The grammatical structure of the Worora language from north-western Australia
This detailed grammar of Worora was written in 1932 by Rev J.R.B. Love, a pioneer missionary in the rugged Kimberley country of north Western Australia and has never before been published. Worora is a polysynthetic language with overarching concord, reminiscent of that in Bantu languages.
Love provides an insightful description of the four numbers in pronouns, and the system of four noun classes, whose membership is based partly on phonological and partly on semantic characteristics. He provides detailed paradigms of intransitive and transitive verbs as these vary for tense, mood, voice and polarity.
The Introduction places Worora within its linguistic context, detailing contact with neighbouring languages. There are then chapters on The Pronoun, The Noun, The Adjective, The Postposition, The Conjunction, The Adverb, The Interjection, The Intransitive Verb, The Transitive Verb, The Verb 'do. say or tell', and Miscellaneous Notes. An Appendix has comparative vocabulary with other languages. There is also a specimen of Worora narrative with detailed analysis. Reflecting the spirit of the age in which he lived, Love concludes the Introduction with a summary of the manifold complexities of the language and then opines: 'So the present investigator has come to the conclusion that, crude and naked savages as they are, the mental culture of the Worora is not so contemptible.'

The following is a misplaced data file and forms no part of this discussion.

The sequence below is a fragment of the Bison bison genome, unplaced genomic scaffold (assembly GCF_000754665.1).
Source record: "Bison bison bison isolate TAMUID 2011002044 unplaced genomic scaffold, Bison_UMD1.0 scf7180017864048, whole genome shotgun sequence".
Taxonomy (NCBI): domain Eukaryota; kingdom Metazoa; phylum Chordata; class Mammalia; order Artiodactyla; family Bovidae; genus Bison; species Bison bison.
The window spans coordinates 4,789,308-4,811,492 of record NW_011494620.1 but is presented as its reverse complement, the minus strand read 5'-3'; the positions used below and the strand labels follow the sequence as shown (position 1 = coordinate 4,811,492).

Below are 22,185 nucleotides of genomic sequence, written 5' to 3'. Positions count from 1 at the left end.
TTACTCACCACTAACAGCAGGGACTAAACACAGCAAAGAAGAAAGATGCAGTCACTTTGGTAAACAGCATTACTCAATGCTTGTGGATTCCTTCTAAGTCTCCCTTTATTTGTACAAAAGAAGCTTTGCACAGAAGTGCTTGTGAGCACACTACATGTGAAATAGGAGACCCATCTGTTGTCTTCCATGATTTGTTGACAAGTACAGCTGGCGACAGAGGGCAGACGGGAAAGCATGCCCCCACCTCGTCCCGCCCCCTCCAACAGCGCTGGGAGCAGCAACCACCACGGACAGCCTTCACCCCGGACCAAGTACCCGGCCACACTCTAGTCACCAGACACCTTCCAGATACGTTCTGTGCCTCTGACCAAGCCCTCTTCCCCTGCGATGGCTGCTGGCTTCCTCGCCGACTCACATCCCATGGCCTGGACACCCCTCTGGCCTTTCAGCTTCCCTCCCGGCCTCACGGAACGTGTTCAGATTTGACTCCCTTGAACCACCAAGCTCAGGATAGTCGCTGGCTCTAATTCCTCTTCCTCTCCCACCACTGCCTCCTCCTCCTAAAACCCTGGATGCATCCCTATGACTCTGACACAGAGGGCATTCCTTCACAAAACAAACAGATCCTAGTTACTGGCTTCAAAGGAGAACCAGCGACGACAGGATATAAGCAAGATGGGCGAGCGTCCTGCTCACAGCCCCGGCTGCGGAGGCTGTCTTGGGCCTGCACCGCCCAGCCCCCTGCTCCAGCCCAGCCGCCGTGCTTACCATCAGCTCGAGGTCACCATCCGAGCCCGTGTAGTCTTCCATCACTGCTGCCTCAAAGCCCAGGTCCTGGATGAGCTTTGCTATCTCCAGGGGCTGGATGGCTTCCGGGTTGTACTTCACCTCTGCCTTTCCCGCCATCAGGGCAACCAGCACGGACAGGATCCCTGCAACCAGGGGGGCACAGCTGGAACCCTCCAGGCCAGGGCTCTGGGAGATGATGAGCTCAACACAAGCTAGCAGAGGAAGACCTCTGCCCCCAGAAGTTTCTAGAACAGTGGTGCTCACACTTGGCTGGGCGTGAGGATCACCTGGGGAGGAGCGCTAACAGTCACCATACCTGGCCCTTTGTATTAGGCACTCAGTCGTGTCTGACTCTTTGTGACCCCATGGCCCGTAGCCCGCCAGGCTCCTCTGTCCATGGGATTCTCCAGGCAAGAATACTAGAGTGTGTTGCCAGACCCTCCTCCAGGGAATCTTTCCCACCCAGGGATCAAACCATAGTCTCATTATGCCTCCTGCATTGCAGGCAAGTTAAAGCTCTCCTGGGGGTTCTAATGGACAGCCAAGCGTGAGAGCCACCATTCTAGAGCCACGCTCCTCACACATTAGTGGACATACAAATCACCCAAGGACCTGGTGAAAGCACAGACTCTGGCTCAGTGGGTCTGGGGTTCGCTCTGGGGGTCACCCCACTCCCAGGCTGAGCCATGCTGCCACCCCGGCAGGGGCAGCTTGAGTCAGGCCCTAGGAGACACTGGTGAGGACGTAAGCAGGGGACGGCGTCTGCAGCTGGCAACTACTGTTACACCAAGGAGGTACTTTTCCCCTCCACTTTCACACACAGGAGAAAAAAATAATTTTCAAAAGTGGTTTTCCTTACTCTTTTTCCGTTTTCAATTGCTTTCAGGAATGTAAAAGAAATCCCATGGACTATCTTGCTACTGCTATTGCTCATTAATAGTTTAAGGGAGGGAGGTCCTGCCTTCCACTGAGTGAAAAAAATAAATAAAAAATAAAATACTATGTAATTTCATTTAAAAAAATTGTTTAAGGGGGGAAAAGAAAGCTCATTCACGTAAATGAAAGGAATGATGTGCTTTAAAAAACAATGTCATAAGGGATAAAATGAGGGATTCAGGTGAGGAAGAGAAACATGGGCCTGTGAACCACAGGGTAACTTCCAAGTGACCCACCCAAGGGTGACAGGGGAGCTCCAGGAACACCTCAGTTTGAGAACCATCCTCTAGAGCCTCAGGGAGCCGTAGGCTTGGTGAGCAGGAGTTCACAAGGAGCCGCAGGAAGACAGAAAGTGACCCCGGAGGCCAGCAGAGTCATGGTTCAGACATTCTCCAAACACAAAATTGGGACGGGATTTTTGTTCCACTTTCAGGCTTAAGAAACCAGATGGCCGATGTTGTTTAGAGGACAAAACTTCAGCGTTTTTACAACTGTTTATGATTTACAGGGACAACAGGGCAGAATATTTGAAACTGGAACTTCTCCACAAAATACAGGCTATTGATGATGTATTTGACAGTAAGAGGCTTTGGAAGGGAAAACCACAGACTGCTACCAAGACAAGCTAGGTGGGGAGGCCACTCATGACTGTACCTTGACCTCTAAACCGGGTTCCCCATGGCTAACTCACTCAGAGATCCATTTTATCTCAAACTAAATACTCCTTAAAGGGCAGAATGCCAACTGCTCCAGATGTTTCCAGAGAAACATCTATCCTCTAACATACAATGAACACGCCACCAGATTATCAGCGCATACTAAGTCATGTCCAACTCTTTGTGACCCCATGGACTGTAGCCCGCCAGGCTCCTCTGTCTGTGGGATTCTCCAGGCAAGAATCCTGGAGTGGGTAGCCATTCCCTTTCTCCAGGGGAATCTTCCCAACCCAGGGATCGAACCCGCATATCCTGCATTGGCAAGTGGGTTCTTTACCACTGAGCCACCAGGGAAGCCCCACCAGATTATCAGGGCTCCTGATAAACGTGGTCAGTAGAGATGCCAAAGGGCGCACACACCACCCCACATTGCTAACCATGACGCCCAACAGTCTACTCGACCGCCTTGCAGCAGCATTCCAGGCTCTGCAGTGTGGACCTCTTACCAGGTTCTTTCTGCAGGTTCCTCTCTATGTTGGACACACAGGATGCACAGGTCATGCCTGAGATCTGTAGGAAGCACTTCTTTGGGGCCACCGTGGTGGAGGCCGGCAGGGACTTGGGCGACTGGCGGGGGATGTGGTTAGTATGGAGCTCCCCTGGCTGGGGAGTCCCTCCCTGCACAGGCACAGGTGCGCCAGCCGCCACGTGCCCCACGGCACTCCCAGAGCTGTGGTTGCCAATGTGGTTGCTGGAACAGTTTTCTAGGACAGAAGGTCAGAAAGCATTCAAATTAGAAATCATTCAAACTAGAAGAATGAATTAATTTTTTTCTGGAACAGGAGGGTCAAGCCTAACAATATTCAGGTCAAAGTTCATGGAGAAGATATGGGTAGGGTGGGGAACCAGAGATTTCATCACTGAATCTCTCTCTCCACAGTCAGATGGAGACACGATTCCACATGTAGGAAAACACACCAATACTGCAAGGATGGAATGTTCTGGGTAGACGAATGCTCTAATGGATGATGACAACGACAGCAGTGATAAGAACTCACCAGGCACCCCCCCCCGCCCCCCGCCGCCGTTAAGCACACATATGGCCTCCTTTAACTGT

Ed. by RMW Dixon, Research Centre for Linguistic Typology, La Trobe University.
ISBN 9783895866050 LINCOM Studies in Australian Languages 04. 100pp. 2000.